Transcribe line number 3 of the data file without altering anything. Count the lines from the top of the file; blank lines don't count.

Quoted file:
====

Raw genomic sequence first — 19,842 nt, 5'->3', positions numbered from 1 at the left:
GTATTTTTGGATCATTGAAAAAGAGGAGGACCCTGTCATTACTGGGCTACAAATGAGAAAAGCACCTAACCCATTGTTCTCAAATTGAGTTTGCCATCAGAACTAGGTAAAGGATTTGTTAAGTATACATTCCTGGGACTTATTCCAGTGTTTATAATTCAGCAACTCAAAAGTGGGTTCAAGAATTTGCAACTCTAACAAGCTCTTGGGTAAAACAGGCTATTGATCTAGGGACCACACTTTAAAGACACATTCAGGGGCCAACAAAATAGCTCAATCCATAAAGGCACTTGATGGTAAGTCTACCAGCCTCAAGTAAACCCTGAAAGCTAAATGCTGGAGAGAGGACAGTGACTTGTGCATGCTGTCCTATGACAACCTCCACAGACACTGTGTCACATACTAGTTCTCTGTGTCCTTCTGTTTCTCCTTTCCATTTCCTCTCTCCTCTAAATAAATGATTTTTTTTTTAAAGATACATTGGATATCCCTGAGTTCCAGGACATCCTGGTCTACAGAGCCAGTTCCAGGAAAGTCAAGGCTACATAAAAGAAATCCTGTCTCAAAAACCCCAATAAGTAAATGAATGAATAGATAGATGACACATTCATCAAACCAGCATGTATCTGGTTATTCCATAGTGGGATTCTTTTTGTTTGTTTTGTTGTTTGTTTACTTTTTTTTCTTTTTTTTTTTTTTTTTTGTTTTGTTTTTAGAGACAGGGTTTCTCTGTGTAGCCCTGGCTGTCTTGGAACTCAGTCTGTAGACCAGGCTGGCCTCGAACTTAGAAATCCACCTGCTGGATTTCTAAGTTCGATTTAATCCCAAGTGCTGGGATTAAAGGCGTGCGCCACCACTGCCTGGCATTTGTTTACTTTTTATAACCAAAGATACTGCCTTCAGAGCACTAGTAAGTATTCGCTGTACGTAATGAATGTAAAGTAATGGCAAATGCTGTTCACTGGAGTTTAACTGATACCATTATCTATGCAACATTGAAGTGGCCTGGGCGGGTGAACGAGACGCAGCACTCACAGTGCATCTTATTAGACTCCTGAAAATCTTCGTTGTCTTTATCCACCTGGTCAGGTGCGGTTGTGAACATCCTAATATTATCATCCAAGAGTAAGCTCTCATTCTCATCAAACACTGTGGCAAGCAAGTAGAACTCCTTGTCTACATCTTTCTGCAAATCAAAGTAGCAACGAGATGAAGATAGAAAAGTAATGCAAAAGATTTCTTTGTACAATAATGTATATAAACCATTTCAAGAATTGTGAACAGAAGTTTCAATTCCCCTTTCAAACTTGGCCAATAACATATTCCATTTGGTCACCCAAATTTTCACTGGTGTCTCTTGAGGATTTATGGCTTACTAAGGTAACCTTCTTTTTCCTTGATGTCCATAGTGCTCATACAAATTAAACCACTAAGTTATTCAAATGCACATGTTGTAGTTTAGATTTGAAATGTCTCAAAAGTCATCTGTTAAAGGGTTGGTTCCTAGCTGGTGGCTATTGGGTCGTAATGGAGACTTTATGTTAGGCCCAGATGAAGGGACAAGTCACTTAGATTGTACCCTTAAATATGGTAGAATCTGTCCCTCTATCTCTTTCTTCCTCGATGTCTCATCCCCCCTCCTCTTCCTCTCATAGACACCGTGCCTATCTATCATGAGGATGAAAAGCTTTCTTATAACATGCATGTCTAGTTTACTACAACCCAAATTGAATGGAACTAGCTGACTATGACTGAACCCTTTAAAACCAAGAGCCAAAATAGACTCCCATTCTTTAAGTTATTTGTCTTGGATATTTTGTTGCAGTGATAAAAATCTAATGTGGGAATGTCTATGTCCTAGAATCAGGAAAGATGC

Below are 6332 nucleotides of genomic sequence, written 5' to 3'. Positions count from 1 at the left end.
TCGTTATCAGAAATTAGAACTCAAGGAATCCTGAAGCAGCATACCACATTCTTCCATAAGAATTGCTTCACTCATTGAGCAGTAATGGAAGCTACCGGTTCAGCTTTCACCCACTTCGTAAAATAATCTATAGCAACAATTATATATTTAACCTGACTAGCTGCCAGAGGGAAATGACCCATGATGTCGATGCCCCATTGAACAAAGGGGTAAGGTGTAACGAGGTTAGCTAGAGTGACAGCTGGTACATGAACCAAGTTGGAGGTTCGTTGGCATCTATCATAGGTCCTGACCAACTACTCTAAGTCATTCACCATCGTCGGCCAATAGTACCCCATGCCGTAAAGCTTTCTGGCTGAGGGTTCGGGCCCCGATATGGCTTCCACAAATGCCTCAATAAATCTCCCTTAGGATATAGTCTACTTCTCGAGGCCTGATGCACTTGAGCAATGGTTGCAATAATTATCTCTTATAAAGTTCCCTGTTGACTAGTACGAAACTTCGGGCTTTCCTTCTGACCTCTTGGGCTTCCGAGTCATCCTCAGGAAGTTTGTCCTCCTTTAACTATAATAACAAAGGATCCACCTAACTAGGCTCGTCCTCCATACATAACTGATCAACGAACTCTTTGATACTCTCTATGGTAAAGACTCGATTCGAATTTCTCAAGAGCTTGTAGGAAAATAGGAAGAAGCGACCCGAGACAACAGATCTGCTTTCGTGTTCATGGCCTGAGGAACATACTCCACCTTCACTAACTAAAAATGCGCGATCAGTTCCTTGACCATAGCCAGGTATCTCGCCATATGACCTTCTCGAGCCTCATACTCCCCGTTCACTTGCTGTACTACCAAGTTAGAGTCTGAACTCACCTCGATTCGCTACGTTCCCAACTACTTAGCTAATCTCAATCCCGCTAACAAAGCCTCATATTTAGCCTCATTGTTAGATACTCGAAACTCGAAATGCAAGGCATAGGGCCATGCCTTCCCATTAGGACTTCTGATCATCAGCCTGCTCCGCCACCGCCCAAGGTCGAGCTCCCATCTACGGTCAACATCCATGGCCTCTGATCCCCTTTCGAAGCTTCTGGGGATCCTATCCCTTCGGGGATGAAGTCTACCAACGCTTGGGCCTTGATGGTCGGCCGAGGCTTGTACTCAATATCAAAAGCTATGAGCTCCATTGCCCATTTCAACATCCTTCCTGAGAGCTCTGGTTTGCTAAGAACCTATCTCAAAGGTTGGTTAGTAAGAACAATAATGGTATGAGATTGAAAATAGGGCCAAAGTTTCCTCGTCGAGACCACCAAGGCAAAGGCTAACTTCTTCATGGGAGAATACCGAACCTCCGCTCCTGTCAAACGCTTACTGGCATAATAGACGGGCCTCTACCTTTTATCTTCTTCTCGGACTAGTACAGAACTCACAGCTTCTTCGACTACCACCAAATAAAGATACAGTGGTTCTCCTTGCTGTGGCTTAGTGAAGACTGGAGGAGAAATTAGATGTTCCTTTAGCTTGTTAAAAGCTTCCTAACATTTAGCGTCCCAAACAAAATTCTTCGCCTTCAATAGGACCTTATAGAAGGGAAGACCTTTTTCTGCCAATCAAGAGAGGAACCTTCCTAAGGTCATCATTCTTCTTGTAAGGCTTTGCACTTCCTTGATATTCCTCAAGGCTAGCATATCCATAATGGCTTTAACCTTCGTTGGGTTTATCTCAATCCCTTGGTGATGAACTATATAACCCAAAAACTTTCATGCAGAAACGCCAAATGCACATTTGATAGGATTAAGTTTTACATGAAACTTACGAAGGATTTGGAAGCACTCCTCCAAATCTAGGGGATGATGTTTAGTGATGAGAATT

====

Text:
Below are 6332 nucleotides of genomic sequence, written 5' to 3'. Positions count from 1 at the left end.